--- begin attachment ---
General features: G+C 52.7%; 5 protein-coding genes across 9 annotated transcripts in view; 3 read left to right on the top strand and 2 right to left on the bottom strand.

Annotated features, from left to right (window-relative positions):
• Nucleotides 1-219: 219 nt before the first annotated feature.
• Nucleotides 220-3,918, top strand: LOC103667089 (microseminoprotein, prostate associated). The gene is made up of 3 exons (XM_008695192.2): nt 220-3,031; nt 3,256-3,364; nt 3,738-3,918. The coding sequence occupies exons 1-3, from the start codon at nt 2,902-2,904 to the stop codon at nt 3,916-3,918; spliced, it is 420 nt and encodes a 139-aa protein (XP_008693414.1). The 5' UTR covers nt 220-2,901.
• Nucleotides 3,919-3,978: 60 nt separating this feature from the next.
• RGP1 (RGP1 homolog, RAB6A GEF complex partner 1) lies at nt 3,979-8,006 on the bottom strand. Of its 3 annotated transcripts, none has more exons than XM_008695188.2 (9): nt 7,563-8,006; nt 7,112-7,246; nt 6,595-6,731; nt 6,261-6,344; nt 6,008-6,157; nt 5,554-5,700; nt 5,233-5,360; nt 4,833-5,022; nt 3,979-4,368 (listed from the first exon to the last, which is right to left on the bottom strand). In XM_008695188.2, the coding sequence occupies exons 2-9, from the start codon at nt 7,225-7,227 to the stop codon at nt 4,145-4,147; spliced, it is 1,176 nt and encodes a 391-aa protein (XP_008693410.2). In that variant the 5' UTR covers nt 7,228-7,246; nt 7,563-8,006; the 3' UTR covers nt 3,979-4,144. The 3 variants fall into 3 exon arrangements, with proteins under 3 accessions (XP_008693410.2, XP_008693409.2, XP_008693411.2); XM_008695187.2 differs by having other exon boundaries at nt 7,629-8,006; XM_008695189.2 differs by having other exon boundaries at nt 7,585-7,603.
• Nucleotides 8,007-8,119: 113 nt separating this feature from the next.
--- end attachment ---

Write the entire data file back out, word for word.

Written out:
General features: G+C 52.7%; 5 protein-coding genes across 9 annotated transcripts in view; 3 read left to right on the top strand and 2 right to left on the bottom strand.

Annotated features, from left to right (window-relative positions):
• Nucleotides 1-219: 219 nt before the first annotated feature.
• Nucleotides 220-3,918, top strand: LOC103667089 (microseminoprotein, prostate associated). The gene is made up of 3 exons (XM_008695192.2): nt 220-3,031; nt 3,256-3,364; nt 3,738-3,918. The coding sequence occupies exons 1-3, from the start codon at nt 2,902-2,904 to the stop codon at nt 3,916-3,918; spliced, it is 420 nt and encodes a 139-aa protein (XP_008693414.1). The 5' UTR covers nt 220-2,901.
• Nucleotides 3,919-3,978: 60 nt separating this feature from the next.
• RGP1 (RGP1 homolog, RAB6A GEF complex partner 1) lies at nt 3,979-8,006 on the bottom strand. Of its 3 annotated transcripts, none has more exons than XM_008695188.2 (9): nt 7,563-8,006; nt 7,112-7,246; nt 6,595-6,731; nt 6,261-6,344; nt 6,008-6,157; nt 5,554-5,700; nt 5,233-5,360; nt 4,833-5,022; nt 3,979-4,368 (listed from the first exon to the last, which is right to left on the bottom strand). In XM_008695188.2, the coding sequence occupies exons 2-9, from the start codon at nt 7,225-7,227 to the stop codon at nt 4,145-4,147; spliced, it is 1,176 nt and encodes a 391-aa protein (XP_008693410.2). In that variant the 5' UTR covers nt 7,228-7,246; nt 7,563-8,006; the 3' UTR covers nt 3,979-4,144. The 3 variants fall into 3 exon arrangements, with proteins under 3 accessions (XP_008693410.2, XP_008693409.2, XP_008693411.2); XM_008695187.2 differs by having other exon boundaries at nt 7,629-8,006; XM_008695189.2 differs by having other exon boundaries at nt 7,585-7,603.
• Nucleotides 8,007-8,119: 113 nt separating this feature from the next.